What’s in a Name?
A well-chosen name can give the reader so much information before the writer even begins to flesh out the character. Take these three names for instance: Mavis, Chelsie and Quentin.
To my own mind the names conjure up the following details about the characters.
Mavis – A homely woman in her 50’s or older. Possibly a church goer and married to someone called Bernard or Ernest.
Chelsie – A young girl or child. Will probably sport a tight ponytail and wear cheap tracksuits.
Quentin – An upper class gent who is forty plus and is most likely out of touch with the real world.
The opinions are of course exaggerated but they do show the power of a name. Take Chelsie for example. If it was spelled Chelsea then it conjures up a totally different character.
The influence of names of course carries on with surnames. Names such as Fotheringay and Haythornthwaite intimate old money whereas surnames such as Baker, Fletcher and my own of Smith all suggest people whose roots lie in a particular trade or occupation.
Names can also add a certain regionality to characters. Take Angus MacPherson, Hank Mitchell III and Claudio Molinelli, you don’t need to spell out to the reader where these characters or their families hail from, as the names themselves do the work for you.
Throw in a few names such as Bernstein or Bishop and you can also suggest religious beliefs to the reader.
There are of course certain names which are best avoided. If you are writing a romantic novel then Schwarzenegger or Stallone are hardly the best names for the lead. Likewise names garnered from politicians, sports stars or musicians will always preconceive the reader’s opinion of that character. Personally I always steer clear of using the names of anyone who may be considered well known. I mean, really, who would believe a character called Tom Cruise who was six foot five and built like a brick ….. hang on a minute, I think that one may have been done.
Some better writers than me have chosen their character names very well. Zoe Sharp’s heroine Charlotte Fox goes by the name Charlie which alters her persona by making her seem more macho with the shortening of her name.
Michael Connolly’s main protagonist is called Hieronymus Bosch after the painter but his Christian name is shortened to Harry. This gives Connolly the opportunity to introduce Bosch’s backstory whenever he wants.
Some character names such as Matt Hilton’s Joe Hunter or Tom Woods’ Victor do little more than offer a “does what it says on the tin” message about the character.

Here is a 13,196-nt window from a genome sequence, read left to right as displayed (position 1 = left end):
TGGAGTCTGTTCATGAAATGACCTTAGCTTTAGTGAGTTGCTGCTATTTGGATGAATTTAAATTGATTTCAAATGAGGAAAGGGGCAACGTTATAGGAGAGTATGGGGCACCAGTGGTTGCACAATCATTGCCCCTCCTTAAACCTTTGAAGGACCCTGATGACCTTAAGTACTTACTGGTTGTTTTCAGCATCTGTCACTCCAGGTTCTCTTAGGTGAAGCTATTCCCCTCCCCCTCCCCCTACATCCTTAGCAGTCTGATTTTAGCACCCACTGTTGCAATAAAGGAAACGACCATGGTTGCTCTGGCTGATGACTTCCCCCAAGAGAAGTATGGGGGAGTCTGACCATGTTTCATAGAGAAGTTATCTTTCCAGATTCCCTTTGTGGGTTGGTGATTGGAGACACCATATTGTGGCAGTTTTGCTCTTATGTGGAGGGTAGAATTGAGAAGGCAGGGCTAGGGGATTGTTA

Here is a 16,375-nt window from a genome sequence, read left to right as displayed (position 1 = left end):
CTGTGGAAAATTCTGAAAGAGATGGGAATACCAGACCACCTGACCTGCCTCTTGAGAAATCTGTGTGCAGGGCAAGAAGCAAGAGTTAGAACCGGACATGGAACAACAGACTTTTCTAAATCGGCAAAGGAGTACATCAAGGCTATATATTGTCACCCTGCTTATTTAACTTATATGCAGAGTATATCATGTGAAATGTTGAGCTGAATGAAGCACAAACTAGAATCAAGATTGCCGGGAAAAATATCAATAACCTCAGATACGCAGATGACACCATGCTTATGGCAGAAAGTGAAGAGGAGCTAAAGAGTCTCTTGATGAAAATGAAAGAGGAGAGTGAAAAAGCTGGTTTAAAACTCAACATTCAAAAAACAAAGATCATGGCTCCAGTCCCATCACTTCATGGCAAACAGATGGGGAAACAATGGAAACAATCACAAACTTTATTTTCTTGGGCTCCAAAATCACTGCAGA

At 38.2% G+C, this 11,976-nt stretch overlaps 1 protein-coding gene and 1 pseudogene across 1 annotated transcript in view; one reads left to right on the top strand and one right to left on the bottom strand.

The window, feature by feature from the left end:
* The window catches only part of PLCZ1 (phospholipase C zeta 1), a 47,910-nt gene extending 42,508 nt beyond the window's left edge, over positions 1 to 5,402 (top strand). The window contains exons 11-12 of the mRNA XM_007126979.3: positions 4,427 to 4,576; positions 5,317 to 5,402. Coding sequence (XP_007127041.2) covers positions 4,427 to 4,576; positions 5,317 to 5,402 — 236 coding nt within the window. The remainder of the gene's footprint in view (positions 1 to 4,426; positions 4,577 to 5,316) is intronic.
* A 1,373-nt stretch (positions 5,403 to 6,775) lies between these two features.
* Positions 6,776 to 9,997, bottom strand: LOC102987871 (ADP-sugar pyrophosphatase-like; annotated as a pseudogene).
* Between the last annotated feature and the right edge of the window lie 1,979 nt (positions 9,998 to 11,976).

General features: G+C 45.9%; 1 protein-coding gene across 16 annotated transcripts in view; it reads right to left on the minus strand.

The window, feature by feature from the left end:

The reasoning above is why deciding on a character’s name is one of the most important parts of writing for me. I feel that if I get that right then I’m halfway to being able to depict what I need to about my characters.
If any of readers of this post can leave me a comment on how they choose a character name then I’d be grateful for any tips or advice.
I don’t know why but I’ve been hooked on the name Elliot / Elliott, which is handy as I can use it as a first- and surname. Thank you, Graham.
Graham Smith is married with a young son. A time served joiner he has built bridges, houses, dug drains and slated roofs to make ends meet. For the last eleven years he has been manager of a busy hotel and wedding venue near Gretna Green, Scotland.
An avid fan of crime fiction since being given one of Enid Blyton’s Famous Five books at the age of eight, he has also been a regular reviewer and interviewer for the well respected review site Crimesquad.com for over three years.
He has three collections of short stories available as Kindle downloads and has featured in anthologies such as True Brit Grit and Action: Pulse Pounding Tales as well as appearing on several popular ezines.
You can find Graham via…
- Twitter – @GrahamSmith1972
- Facebook – http://www.facebook.com/Grahamsmithauthor
- Blog – http://grahamsmithwriter.blogspot.com
- Amazon Author Pages – http://www.amazon.co.uk/Graham-Smith/e/B006FTIBBU and http://www.amazon.com/Graham-Smith/e/B006FTIBBU
- Goodreads – http://www.goodreads.com/grahamsmith
- Gutshots: Ten Blows to the Abdomen – http://www.amazon.co.uk/Gutshots-Ten-Blows-Abdomen-ebook/dp/B0089YIOJS and http://www.amazon.com/Gutshots-Ten-Blows-Abdomen-ebook/dp/B0089YIOJS
- Harry Charters Chronicles – http://www.amazon.co.uk/Harry-Charters-Chronicles-ebook/dp/B007712QB6 and http://www.amazon.com/Harry-Charters-Chronicles-ebook/dp/B007712QB6
- Eleven The Hardest Way – http://www.amazon.co.uk/Eleven-The-Hardest-Way-ebook/dp/B00771BMJ8 and http://www.amazon.com/Eleven-The-Hardest-Way-ebook/dp/B00771BMJ8
- Off the Record 2: At the Movies – http://www.amazon.co.uk/Off-Record-Movies-Charity-Anthology/dp/1291093672
- True Brit Grit – http://www.amazon.co.uk/True-Brit-Grit-Anthology-ebook/dp/B007Y0FBNU
- Action: Pulse Pounding Tales – http://www.amazon.co.uk/Action-Pulse-Pounding-Tales-ebook/dp/B008082QP6
- Flashy Shorts – http://www.amazon.co.uk/Flashy-Shorts-ebook/dp/B008QQM4IQ
Graham is also running ‘Crime and Publishment’, a fantastic weekend of crime writing courses (I can say that because I was at the first one last March). 2014’s author tutors are Chris Ewan, Zoe Sharp and Michael Malone. Darren Laws of Caffeine Nights will be teaching attendees how to pitch to a publisher and will also be accepting pitches. More information on Crime and Publishment can be found at http://www.crimeandpublishment.co.uk and https://www.facebook.com/CrimePublishment.
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